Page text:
We spend years studying. Some subjects we will never use — at least in some practical way. Others will be of benefit to some phase of our life in significant ways. But how much study have we devoted to marriage – a really, really important part of the lives of us who commit to this sacred covenant relationship. Of course we learn a lot about marriage but unfortunately it is primarily by experience and often through very painful experience. I’m reminded of the old saying that experience is a hard teacher — it gives the test first and the lesson later. How much better when we have the wisdom to learn from others. Through the years and through painful experience I’ve come to realize that I should pay close heed to what others can teach me about marriage. There is much wisdom out there to be mined. Of course the most important source is the Bible. But there are other wonderful sources. The following is a brief article, originally in two parts, which I ran across last week. I really appreciated the author’s writing style and It made me think about marriage difficulties and muddles in a way that I hadn’t previously. It will become a part of my thought process in the future when I encounter couples struggling with their marriages. The articles appeared at: The Curmudgeonly Librarian as: Smack Dab in the Muddle. The author of the articles goes by CSL standing for (I believe) Curmudgeonly Sesquipedalian Librarian. CSL describes himself as:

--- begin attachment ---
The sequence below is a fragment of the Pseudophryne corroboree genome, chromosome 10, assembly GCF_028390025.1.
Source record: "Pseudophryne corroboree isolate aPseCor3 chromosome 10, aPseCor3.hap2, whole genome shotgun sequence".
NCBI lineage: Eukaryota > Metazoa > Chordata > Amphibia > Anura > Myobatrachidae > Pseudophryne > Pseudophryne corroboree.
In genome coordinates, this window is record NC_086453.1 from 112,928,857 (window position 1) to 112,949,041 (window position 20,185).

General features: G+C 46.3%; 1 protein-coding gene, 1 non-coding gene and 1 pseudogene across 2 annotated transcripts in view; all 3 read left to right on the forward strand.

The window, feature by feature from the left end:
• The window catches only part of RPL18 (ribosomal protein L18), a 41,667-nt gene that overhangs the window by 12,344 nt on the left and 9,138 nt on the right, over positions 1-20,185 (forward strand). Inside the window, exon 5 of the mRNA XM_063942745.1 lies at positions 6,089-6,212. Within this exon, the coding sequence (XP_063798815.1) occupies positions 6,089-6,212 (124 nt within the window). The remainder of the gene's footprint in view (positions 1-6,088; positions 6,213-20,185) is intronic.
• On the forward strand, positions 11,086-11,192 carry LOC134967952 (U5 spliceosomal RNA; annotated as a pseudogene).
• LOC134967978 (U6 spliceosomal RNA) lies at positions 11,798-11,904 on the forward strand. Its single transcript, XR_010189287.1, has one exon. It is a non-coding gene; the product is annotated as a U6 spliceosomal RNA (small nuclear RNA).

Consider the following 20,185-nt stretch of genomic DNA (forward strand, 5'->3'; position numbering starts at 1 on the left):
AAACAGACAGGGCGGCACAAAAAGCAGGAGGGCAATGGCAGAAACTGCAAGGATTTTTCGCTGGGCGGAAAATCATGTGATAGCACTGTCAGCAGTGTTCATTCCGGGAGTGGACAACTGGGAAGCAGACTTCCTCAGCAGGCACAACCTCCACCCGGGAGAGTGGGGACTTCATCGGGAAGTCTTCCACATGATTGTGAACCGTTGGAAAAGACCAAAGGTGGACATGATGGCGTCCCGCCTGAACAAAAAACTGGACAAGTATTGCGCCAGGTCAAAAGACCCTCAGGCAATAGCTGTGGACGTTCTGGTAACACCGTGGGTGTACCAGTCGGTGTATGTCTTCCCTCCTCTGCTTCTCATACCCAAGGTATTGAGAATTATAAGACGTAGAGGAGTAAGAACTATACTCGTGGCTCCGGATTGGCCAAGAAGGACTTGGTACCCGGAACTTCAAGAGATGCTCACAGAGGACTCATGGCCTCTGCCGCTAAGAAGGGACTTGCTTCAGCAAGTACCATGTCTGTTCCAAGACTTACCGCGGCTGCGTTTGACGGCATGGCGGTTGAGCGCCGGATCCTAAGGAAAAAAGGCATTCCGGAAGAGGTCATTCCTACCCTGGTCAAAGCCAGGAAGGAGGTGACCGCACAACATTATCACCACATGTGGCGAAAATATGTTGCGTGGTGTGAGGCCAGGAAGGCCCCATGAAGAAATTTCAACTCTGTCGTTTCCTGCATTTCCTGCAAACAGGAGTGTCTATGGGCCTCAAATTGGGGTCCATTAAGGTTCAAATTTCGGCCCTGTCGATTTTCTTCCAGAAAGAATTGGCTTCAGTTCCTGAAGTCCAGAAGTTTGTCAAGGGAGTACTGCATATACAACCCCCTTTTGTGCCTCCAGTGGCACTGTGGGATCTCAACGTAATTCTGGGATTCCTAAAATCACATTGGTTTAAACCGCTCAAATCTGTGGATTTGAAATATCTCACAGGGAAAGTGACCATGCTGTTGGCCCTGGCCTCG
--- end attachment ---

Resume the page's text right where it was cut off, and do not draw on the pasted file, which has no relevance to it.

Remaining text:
“Born again”? Check.
All the makings of one holy pain-in-the-, er, neck? Check
Plays well with others? Not so much, according to wife!
Yeah, but I’ve been there and I’ve paid my dues….
Oh, I forgot – I am also sesquipedalian. CSL
I believe you’ll appreciate CSL’s article and believe you would enjoy his blog. So, why not check it out. Again, it is: The Curmudgeonly Librarian RMF